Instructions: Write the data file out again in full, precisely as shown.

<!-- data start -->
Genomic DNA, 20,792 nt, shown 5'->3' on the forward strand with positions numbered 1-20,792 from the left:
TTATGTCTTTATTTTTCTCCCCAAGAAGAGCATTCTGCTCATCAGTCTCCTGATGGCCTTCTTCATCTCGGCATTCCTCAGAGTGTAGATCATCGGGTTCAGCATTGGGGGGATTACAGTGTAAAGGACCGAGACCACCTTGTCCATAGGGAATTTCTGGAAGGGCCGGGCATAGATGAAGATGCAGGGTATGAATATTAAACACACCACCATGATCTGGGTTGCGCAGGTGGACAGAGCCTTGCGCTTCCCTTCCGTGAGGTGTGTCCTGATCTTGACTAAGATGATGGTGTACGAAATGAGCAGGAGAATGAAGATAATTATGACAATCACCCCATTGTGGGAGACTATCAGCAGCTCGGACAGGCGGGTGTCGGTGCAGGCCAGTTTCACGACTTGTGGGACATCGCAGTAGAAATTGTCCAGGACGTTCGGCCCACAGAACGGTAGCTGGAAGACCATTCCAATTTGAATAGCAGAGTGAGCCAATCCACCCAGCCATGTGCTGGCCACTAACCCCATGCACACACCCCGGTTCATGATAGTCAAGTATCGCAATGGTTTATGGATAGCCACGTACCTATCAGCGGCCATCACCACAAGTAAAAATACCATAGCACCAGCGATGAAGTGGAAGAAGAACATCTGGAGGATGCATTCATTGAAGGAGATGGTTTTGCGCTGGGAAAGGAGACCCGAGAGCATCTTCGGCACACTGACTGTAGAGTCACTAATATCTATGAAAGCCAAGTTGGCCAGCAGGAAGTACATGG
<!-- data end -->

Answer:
Genomic DNA, 20,792 nt, shown 5'->3' on the forward strand with positions numbered 1-20,792 from the left:
TTATGTCTTTATTTTTCTCCCCAAGAAGAGCATTCTGCTCATCAGTCTCCTGATGGCCTTCTTCATCTCGGCATTCCTCAGAGTGTAGATCATCGGGTTCAGCATTGGGGGGATTACAGTGTAAAGGACCGAGACCACCTTGTCCATAGGGAATTTCTGGAAGGGCCGGGCATAGATGAAGATGCAGGGTATGAATATTAAACACACCACCATGATCTGGGTTGCGCAGGTGGACAGAGCCTTGCGCTTCCCTTCCGTGAGGTGTGTCCTGATCTTGACTAAGATGATGGTGTACGAAATGAGCAGGAGAATGAAGATAATTATGACAATCACCCCATTGTGGGAGACTATCAGCAGCTCGGACAGGCGGGTGTCGGTGCAGGCCAGTTTCACGACTTGTGGGACATCGCAGTAGAAATTGTCCAGGACGTTCGGCCCACAGAACGGTAGCTGGAAGACCATTCCAATTTGAATAGCAGAGTGAGCCAATCCACCCAGCCATGTGCTGGCCACTAACCCCATGCACACACCCCGGTTCATGATAGTCAAGTATCGCAATGGTTTATGGATAGCCACGTACCTATCAGCGGCCATCACCACAAGTAAAAATACCATAGCACCAGCGATGAAGTGGAAGAAGAACATCTGGAGGATGCATTCATTGAAGGAGATGGTTTTGCGCTGGGAAAGGAGACCCGAGAGCATCTTCGGCACACTGACTGTAGAGTCACTAATATCTATGAAAGCCAAGTTGGCCAGCAGGAAGTACATGG